So, if Italy is a country that has some good Catholics, why is it that the birth rate is so low. Italians will profess to be Catholic but many are not formal worshipers. The same for Russia: many people will say that they are Russian Orthodox but do nor formally practice it on Sunday. It is my understanding that when the Orthodox people attend church they stand rather than sit.
Russia has many beautiful churches. It is evident that the people over the centuries always answered the call when funds were necessary to build religious structures. Still remaining in Moscow and surrounding communities are religious buildings. The followers of Marx did not destroy what is the cultural heritage of Russia.
As in other societies, the Russia's level of "being civilized" is seen by the religious construction that occurred over about 1000 years.
The photo on the right shows the dress of the Orthodox priests. Traditionally the priest will be dressed in black with a hat and with a full beard.
To learn more about the Russian Orthodox church the following are provided:
In many respects the theology of the Russian Orthodox Church and the Roman Catholic Church are very similar. The Russian church is an off-shoot of the "Eastern" or the Byzantine church that was created early in Christian history. The headquarters for the Byzantine church is in the country of Turkey. Very noticeable will be the fact that the Orthodox clergy are not required to be celibate. The clerical dress also will be different.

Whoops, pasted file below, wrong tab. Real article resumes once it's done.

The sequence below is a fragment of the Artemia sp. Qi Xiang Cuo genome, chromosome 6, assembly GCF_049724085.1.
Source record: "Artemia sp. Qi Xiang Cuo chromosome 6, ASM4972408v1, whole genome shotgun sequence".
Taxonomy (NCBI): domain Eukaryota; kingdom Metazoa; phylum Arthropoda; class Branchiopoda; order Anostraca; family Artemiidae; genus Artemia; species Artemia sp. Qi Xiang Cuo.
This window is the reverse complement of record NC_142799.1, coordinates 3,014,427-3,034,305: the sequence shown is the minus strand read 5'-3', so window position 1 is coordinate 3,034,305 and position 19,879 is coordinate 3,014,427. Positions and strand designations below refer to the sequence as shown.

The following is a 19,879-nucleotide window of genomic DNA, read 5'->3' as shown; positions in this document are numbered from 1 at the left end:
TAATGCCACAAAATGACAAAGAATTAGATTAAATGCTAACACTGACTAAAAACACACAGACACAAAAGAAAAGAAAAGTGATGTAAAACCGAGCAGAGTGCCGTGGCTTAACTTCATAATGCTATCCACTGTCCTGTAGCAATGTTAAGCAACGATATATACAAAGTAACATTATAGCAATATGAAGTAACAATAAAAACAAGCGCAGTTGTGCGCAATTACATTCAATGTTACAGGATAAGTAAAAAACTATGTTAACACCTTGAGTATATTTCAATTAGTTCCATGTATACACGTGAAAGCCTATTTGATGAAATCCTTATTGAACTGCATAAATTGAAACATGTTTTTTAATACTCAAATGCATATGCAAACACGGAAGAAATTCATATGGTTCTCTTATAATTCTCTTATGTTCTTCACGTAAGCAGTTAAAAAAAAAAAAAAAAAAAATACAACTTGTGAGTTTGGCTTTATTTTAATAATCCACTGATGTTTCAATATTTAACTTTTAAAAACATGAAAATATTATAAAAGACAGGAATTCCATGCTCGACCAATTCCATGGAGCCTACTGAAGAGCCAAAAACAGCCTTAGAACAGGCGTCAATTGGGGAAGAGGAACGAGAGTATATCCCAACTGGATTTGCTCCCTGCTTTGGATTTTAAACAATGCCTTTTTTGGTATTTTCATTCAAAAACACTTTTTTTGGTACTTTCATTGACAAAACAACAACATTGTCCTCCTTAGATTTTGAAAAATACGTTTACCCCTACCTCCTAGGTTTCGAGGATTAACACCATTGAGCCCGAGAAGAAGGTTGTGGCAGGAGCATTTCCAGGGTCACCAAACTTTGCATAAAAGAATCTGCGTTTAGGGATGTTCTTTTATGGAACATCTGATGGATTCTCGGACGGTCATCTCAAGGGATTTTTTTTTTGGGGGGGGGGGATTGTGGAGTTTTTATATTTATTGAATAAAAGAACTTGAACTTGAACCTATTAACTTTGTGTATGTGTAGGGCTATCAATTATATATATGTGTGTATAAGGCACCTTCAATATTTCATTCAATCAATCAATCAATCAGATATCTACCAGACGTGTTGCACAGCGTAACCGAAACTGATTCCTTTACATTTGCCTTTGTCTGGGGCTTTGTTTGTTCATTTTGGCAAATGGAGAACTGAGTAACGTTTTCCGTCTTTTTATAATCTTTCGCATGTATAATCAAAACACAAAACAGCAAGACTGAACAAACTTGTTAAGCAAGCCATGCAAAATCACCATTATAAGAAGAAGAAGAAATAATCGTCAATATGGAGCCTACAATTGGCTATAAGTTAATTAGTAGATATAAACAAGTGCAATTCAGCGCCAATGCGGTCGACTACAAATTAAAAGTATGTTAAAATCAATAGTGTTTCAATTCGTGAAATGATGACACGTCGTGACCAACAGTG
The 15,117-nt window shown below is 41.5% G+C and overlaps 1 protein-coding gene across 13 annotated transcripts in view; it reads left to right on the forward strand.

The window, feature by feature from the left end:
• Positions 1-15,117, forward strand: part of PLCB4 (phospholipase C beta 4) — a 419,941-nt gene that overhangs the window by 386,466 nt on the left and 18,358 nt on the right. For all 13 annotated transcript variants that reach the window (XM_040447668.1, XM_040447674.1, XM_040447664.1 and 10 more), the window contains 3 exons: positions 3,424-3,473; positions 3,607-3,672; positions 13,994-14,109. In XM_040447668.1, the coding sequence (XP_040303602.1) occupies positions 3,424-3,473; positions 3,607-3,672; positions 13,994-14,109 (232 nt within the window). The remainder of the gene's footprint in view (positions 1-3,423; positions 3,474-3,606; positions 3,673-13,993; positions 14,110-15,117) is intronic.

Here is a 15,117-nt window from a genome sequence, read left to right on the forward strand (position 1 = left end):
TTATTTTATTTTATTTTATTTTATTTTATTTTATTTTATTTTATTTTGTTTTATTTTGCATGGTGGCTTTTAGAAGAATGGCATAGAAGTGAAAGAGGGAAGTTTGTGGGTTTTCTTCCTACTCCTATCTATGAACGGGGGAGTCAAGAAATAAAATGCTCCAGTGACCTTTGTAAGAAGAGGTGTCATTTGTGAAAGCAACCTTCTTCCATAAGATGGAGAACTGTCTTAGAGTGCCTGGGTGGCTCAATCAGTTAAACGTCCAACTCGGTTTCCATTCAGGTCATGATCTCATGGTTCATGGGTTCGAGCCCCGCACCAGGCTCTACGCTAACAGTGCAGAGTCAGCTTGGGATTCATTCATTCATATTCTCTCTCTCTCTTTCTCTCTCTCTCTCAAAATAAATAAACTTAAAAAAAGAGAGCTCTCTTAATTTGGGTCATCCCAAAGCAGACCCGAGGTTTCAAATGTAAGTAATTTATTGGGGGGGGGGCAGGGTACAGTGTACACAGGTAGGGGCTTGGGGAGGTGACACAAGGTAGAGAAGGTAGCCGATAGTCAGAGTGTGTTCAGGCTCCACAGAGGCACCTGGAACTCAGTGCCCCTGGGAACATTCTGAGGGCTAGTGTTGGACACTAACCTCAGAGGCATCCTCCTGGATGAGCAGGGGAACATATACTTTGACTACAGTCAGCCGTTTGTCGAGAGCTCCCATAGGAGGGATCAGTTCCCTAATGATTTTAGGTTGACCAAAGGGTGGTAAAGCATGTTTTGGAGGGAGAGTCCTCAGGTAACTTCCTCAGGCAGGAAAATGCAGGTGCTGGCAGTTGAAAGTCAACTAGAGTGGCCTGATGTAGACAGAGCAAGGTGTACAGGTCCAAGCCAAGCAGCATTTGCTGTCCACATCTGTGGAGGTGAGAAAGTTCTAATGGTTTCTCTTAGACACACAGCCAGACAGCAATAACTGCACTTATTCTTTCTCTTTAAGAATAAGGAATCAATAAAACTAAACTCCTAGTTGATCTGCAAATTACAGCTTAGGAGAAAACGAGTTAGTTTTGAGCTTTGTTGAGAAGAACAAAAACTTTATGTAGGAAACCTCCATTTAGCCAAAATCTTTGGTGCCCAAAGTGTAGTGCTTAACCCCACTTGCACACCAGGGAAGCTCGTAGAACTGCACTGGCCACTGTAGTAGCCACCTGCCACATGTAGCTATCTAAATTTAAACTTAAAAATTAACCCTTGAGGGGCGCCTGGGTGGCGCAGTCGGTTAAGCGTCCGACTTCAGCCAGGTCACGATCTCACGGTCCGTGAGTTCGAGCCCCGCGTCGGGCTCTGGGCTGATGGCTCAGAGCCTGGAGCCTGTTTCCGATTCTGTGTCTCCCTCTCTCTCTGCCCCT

Look at the three photos above. Each picture is depicting another difference. What is the difference?
Associated with the Russian Orthodox practices is that of the "icon." While it is a terrible webpage, the following will give an overview of the importance of the icon. What is an icon? Unfortunately many of the historical icons were destroyed during the Stalin era in Russia. Russian Icon
The Cathedral of Christ the Savior in Moscow is not a very old church but it requires that the story be given. The church is within easy walking distance from Red Square. The above hyperlink will provide a brief history of the church. Another interesting web page The Cathedral of Christ the Saviour - has some interesting hyperlinks with some collector's motion pictures.